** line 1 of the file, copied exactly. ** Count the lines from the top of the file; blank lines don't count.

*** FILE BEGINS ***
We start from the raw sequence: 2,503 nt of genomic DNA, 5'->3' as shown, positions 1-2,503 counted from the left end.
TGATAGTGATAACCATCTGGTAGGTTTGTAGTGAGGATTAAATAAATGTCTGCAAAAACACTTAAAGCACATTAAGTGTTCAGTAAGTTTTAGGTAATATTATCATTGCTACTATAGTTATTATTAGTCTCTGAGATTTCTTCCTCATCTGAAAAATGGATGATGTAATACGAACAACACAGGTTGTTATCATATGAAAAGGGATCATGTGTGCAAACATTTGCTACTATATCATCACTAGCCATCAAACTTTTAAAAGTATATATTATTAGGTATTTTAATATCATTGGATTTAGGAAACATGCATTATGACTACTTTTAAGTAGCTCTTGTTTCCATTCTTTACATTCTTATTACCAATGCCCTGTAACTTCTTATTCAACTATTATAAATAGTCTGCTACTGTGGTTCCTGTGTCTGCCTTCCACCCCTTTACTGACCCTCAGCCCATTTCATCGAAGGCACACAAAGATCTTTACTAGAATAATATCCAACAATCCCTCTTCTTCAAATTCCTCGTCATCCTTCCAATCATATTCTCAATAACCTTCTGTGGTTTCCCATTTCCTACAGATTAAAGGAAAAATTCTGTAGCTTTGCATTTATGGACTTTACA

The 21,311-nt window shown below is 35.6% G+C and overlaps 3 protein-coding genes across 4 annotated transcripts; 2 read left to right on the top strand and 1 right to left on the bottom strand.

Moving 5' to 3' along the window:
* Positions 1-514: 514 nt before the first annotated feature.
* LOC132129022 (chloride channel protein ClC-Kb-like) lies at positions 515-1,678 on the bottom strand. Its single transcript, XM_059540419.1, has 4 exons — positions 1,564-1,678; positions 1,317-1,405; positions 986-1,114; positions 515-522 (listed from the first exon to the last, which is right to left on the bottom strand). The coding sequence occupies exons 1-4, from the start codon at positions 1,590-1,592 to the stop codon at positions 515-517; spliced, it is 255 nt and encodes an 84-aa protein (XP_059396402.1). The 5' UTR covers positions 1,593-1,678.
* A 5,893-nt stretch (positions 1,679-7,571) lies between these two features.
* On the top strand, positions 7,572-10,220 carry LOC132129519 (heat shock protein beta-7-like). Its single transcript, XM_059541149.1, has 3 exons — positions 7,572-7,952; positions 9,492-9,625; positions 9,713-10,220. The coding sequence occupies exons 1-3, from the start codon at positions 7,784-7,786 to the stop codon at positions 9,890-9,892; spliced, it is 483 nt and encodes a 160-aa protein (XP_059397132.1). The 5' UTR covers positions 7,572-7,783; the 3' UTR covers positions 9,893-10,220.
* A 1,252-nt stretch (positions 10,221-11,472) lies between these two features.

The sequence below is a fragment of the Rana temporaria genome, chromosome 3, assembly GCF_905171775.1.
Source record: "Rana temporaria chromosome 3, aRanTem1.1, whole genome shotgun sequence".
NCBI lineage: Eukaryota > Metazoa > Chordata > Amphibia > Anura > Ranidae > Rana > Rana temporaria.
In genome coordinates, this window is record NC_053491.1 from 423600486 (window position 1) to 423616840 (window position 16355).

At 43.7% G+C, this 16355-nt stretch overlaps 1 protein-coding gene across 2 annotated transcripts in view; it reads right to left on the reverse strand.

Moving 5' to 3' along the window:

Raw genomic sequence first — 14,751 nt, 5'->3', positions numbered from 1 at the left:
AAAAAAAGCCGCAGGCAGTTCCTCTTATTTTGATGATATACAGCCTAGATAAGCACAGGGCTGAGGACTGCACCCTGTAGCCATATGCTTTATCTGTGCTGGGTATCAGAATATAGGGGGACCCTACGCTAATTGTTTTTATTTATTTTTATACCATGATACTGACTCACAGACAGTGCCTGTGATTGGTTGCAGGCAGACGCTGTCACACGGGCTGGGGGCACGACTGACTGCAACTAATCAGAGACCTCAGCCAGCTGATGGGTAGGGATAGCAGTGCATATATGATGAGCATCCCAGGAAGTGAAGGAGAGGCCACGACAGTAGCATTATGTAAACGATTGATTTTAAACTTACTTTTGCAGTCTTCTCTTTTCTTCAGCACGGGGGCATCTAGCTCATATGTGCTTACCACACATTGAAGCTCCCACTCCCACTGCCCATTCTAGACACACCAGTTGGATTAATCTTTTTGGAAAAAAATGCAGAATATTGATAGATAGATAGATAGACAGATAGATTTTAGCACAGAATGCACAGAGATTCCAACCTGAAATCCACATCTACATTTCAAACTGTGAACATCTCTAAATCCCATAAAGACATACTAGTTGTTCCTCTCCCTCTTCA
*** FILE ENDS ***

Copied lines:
We start from the raw sequence: 2,503 nt of genomic DNA, 5'->3' as shown, positions 1-2,503 counted from the left end.